It's against this backdrop that Banned Book Club sits, telling Kim Hyun Sook's story of rebellion against an authoritarian military regime, based on her own experiences of that time. Taking place in 1983, Banned Book Club sees a young Kim starting her life as a university freshman. She knows little of the true nature of Chun Doo-hwan's rulership—a common position, given the regime's efforts to suppress the truth—and just wants to get a good education and a good job. She's heard about the protests erupting at campuses all across the country and been warned to avoid them for her own safety, but they're something she's never seen or experienced herself.

Which makes her first day at college all the more shocking. A stand-off between protesters and police blocks the gates, and Kim's only way to get to class is to fight through the tear gas and molotov cocktails being thrown around. The opening ceremony begins with the chancellor condemning the protest and students "throwing away their parents' hard-earned money" in order to "join the commies".

Kim's eye-opening experiences continue when she joins the school's masked folk dance team and book club. These seemingly innocent clubs are actually a front for organising protests and sharing books banned by the government—the likes of The Communist Manifesto, Rhee Young-hee's Logic for an Era of Transition, the poetry of Kim Ji-ha, and Che Guevara's The Motorcycle Diaries.

What follows is a journey of radicalization, as Kim learns the real truth that's hidden from the government-sanctioned media and comes to see the importance of a fight for democracy. It's a glimpse into a snapshot of South Korea's history that touches on everything from the Gwangju Uprising to the Chun regime's "3S" media policy—a focus on sex, sports, and screens as a way of distracting the populace from political reality. As Kim's new friends explain it: "People mad they can't gather in public? Bring the Olympics so they can cheer for their country instead of against its leaders. Filmmakers complain that you're limiting their political speech? Lower the regulations for on-screen nudity instead!"

It turns the lens the other way on occasion, too, to look at how protest movements can fracture from within or be exploited. To this day, across movements of all sorts, seemingly well-meaning allies use their influence within a space and the implicit trust that they're "one of the good ones" to engage in predatory behaviour, often without even realising they're doing it. And even when things aren't quite as serious as that, the interpersonal politics and romantic developments can disrupt a group that is, by design, relatively structured and leaderless. Banned Book Club touches on all these things, too.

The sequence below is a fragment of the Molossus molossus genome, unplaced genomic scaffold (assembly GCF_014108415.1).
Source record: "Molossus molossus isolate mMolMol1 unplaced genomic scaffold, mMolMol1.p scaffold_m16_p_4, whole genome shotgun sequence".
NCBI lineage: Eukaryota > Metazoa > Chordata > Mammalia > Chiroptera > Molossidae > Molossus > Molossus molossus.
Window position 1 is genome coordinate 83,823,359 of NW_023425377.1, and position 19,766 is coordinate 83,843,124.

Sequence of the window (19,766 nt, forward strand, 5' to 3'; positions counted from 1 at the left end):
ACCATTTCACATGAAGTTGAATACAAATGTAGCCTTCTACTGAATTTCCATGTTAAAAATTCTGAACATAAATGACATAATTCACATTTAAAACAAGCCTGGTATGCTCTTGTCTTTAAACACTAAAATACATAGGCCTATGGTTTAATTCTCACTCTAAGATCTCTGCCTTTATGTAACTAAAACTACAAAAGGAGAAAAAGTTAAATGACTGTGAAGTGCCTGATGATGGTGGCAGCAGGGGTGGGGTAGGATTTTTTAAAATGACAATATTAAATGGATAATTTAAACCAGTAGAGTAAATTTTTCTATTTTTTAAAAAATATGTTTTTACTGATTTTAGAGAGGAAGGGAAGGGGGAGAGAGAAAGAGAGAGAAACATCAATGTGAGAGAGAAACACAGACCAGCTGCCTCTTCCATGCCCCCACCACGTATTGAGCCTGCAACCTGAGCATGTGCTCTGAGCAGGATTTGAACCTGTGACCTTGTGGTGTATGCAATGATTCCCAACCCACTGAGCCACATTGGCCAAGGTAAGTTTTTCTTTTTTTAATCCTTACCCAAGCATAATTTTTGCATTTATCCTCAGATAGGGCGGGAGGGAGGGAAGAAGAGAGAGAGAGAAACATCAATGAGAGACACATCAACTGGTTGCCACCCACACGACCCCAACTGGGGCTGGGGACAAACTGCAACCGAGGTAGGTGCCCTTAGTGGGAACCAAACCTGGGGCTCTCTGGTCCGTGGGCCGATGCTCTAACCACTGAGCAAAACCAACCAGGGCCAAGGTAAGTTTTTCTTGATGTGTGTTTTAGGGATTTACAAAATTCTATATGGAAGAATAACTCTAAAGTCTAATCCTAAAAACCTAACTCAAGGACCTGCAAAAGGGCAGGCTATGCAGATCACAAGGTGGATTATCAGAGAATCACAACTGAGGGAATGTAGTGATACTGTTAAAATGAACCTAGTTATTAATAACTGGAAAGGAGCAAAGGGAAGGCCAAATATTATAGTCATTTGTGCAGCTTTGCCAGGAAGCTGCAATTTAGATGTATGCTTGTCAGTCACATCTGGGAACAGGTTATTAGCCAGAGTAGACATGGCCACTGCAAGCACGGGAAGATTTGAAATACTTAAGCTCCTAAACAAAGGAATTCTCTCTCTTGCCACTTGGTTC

It's not a book with a clean, neat ending where everything is all wrapped up and the heroes save the day, because that's not how these things work. But it ends on a hopeful note, and one that really emphasises why protest is so important, even if it seems like the world is against you. Such bold actions may seem to alienate the masses at first, especially with an authoritarian government's propaganda arm doing everything it can to discredit the movement. And though it may not be many at first, there are people who you'll reach, who'll pay attention, and the cause will grow stronger. Change may be slow and incremental, but if you fight for it, it will come.
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Concept and ideas very strong and important especially today with extremist movements on the rise (  what kind of censorship will we be facing?). I really liked the illustrations, but the story was clunky at times and seemed to stumble over itself. Nonetheless it's something to check out if given the opportunity
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An eye-opening graphic memoir about life in South Korea in the 1980s. The narrative I had understood--or at least assumed--was that after the Korean War South Korea was immediately a democracy. This was not the case. In this historical graphic novel South Korean university students risk their education, freedom, and even their lives during the rule of the authoritarian militaristic regime of the Fifth Republic. While educational, this graphic novel is still very fun and entertaining. The characters and plot are well developed and will keep you turning pages to see what happens next.
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A really interesting graphic novel that packed a punch and had great artwork in addition to the engaging story.
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This book was a great read. I learned so much of Korean activism. This is something we are living right now. The writing was phenomenal and the art, fantastic.
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This book was very eye-opening. It's easy to forget how little we know about other countries' histories, but the graphic novel genre makes it so accessible for students (and adults!) to learn. This book is not perfect, but I enjoyed it and would recommend it to higher level students.
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Gorgeous art and such an important message. 
I think the authors did it beautifully. 
I really enjoyed this one!